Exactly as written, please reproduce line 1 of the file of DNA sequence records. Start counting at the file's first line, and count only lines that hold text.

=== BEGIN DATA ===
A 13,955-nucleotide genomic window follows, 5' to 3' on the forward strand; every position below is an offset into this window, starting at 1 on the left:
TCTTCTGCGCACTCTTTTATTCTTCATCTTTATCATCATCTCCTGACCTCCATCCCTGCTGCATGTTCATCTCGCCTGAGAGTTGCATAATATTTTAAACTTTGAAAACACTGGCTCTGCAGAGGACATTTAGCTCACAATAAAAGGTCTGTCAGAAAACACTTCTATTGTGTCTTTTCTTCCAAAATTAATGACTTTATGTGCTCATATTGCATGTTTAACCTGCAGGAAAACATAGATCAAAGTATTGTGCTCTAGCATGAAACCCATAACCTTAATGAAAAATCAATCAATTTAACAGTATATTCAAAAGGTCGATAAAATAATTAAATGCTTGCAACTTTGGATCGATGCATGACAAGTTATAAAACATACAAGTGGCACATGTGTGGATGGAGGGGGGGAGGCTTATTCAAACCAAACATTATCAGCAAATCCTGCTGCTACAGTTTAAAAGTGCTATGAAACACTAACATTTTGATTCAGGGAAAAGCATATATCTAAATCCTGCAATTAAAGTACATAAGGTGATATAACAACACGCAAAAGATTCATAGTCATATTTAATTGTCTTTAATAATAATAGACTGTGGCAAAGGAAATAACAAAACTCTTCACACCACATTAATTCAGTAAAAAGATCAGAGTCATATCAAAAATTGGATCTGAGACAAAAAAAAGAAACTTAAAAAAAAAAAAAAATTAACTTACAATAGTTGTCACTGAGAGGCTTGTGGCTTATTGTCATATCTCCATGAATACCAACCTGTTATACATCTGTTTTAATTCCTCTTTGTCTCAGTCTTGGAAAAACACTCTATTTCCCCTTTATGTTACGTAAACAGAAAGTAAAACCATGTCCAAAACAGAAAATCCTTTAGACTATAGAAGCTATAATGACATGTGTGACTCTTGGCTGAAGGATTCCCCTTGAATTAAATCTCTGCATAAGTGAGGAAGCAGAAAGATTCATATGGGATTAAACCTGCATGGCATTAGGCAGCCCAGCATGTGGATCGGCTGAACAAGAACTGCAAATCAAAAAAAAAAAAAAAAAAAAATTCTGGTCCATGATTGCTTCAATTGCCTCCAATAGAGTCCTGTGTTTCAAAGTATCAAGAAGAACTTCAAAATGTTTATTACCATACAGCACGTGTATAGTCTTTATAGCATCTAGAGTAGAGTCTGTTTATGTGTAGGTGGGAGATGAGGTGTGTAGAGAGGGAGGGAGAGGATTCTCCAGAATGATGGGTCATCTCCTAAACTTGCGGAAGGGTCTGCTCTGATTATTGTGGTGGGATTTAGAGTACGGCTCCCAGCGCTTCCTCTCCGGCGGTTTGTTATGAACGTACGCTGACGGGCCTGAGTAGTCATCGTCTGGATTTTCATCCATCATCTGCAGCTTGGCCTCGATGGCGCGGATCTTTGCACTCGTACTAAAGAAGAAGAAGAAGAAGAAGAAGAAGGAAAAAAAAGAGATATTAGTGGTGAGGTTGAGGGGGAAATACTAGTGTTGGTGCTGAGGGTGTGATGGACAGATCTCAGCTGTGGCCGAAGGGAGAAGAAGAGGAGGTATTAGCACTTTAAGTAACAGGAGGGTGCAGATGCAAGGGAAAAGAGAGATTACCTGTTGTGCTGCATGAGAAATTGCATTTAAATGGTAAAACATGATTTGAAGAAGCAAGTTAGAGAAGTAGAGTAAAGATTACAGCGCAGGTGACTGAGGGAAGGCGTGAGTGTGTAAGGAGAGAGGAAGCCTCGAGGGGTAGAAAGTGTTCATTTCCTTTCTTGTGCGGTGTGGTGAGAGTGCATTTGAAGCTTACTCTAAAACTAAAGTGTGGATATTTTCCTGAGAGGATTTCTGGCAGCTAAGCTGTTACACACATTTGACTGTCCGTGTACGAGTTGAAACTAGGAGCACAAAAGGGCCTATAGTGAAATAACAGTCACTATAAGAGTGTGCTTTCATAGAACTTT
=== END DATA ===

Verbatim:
A 13,955-nucleotide genomic window follows, 5' to 3' on the forward strand; every position below is an offset into this window, starting at 1 on the left: